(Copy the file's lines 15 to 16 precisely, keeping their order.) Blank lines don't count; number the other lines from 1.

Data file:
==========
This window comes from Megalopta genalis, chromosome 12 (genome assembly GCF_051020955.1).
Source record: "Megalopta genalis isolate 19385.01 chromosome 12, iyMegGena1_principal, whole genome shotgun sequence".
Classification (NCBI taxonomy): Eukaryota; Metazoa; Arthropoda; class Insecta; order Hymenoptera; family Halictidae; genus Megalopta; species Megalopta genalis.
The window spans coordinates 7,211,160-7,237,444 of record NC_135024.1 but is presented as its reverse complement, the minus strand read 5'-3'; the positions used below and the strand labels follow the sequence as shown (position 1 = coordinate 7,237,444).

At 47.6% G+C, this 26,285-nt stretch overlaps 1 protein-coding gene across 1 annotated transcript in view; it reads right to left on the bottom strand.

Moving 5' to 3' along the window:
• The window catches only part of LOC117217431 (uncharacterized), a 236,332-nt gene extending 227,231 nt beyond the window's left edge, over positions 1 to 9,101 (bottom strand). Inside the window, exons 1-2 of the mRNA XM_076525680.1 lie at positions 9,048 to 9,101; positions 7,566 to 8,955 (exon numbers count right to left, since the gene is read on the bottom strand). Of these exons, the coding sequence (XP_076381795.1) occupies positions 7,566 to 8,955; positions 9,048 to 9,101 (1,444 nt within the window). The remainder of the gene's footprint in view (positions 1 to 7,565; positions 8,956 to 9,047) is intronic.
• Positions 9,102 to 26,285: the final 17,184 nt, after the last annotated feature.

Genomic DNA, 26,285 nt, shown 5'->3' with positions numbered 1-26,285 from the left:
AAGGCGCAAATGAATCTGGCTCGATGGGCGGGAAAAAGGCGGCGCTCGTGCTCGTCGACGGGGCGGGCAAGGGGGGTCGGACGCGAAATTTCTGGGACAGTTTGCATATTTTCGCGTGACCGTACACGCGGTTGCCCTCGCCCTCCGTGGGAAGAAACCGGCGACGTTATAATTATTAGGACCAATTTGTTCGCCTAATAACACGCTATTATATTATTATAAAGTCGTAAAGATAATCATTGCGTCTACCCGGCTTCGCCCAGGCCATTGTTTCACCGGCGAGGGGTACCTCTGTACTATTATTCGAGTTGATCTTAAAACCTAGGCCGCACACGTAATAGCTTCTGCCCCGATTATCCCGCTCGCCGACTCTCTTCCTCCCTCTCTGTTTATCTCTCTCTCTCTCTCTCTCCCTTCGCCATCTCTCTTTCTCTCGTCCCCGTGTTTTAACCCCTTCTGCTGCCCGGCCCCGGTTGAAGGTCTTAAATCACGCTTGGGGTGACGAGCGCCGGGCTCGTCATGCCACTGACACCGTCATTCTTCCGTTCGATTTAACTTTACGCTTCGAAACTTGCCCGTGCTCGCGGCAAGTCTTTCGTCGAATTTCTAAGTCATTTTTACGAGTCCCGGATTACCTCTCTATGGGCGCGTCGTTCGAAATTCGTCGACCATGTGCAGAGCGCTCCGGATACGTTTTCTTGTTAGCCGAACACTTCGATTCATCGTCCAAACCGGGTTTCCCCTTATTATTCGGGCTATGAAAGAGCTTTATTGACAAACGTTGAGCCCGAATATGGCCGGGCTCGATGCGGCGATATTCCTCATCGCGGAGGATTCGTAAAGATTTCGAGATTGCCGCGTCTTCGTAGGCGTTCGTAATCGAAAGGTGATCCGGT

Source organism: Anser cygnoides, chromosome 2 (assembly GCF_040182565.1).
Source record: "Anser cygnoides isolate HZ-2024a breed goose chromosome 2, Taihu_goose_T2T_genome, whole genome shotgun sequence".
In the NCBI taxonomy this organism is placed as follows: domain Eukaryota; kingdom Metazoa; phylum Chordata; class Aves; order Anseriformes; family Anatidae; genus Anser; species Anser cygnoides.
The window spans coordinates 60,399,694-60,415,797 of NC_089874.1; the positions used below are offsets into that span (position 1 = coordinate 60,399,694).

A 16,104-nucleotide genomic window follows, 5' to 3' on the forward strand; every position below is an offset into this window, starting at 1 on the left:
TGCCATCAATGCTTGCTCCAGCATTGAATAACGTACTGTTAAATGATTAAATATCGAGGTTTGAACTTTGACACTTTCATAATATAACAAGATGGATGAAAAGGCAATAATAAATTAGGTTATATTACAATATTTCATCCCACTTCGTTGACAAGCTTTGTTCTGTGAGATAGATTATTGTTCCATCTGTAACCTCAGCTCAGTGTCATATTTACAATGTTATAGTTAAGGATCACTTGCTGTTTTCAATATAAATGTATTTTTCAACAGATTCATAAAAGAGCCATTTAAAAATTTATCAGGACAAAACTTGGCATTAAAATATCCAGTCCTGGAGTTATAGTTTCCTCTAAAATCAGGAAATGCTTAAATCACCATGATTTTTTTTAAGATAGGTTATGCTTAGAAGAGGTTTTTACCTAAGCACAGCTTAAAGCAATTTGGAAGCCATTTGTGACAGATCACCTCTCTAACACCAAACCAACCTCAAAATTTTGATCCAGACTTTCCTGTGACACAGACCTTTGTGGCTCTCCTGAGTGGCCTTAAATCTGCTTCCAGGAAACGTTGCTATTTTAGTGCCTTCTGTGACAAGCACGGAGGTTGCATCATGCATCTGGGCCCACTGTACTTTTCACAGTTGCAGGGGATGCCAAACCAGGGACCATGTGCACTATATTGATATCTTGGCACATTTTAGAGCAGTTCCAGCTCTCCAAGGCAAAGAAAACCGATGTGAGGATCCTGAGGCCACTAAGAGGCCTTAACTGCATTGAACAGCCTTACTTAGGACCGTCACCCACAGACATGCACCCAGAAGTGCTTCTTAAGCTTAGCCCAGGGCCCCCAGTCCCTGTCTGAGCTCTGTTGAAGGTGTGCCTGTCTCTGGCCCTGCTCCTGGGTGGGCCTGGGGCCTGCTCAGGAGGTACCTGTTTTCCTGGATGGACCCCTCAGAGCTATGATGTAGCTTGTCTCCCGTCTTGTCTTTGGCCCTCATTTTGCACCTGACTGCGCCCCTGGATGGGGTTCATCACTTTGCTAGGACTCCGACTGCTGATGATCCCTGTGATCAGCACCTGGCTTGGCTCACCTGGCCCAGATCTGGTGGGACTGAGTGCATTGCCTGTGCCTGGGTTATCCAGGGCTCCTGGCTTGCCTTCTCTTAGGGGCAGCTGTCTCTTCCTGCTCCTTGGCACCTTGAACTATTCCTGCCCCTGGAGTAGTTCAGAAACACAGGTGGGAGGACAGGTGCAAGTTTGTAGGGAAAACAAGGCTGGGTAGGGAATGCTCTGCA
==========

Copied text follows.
A 16,104-nucleotide genomic window follows, 5' to 3' on the forward strand; every position below is an offset into this window, starting at 1 on the left:
TGCCATCAATGCTTGCTCCAGCATTGAATAACGTACTGTTAAATGATTAAATATCGAGGTTTGAACTTTGACACTTTCATAATATAACAAGATGGATGAAAAGGCAATAATAAATTAGGTTATATTACAATATTTCATCCCACTTCGTTGACAAGCTTTGTTCTGTGAGATAGATTATTGTTCCATCTGTAACCTCAGCTCAGTGTCATATTTACAATGTTATAGTTAAGGATCACTTGCTGTTTTCAATATAAATGTATTTTTCAACAGATTCATAAAAGAGCCATTTAAAAATTTATCAGGACAAAACTTGGCATTAAAATATCCAGTCCTGGAGTTATAGTTTCCTCTAAAATCAGGAAATGCTTAAATCACCATGATTTTTTTTAAGATAGGTTATGCTTAGAAGAGGTTTTTACCTAAGCACAGCTTAAAGCAATTTGGAAGCCATTTGTGACAGATCACCTCTCTAACACCAAACCAACCTCAAAATTTTGATCCAGACTTTCCTGTGACACAGACCTTTGTGGCTCTCCTGAGTGGCCTTAAATCTGCTTCCAGGAAACGTTGCTATTTTAGTGCCTTCTGTGACAAGCACGGAGGTTGCATCATGCATCTGGGCCCACTGTACTTTTCACAGTTGCAGGGGATGCCAAACCAGGGACCATGTGCACTATATTGATATCTTGGCACATTTTAGAGCAGTTCCAGCTCTCCAAGGCAAAGAAAACCGATGTGAGGATCCTGAGGCCACTAAGAGGCCTTAACTGCATTGAACAGCCTTACTTAGGACCGTCACCCACAGACATGCACCCAGAAGTGCTTCTTAAGCTTAGCCCAGGGCCCCCAGTCCCTGTCTGAGCTCTGTTGAAGGTGTGCCTGTCTCTGGCCCTGCTCCTGGGTGGGCCTGGGGCCTGCTCAGGAGGTACCTGTTTTCCTGGATGGACCCCTCAGAGCTATGATGTAGCTTGTCTCCCGTCTTGTCTTTGGCCCTCATTTTGCACCTGACTGCGCCCCTGGATGGGGTTCATCACTTTGCTAGGACTCCGACTGCTGATGATCCCTGTGATCAGCACCTGGCTTGGCTCACCTGGCCCAGATCTGGTGGGACTGAGTGCATTGCCTGTGCCTGGGTTATCCAGGGCTCCTGGCTTGCCTTCTCTTAGGGGCAGCTGTCTCTTCCTGCTCCTTGGCACCTTGAACTATTCCTGCCCCTGGAGTAGTTCAGAAACACAGGTGGGAGGACAGGTGCAAGTTTGTAGGGAAAACAAGGCTGGGTAGGGAATGCTCTGCA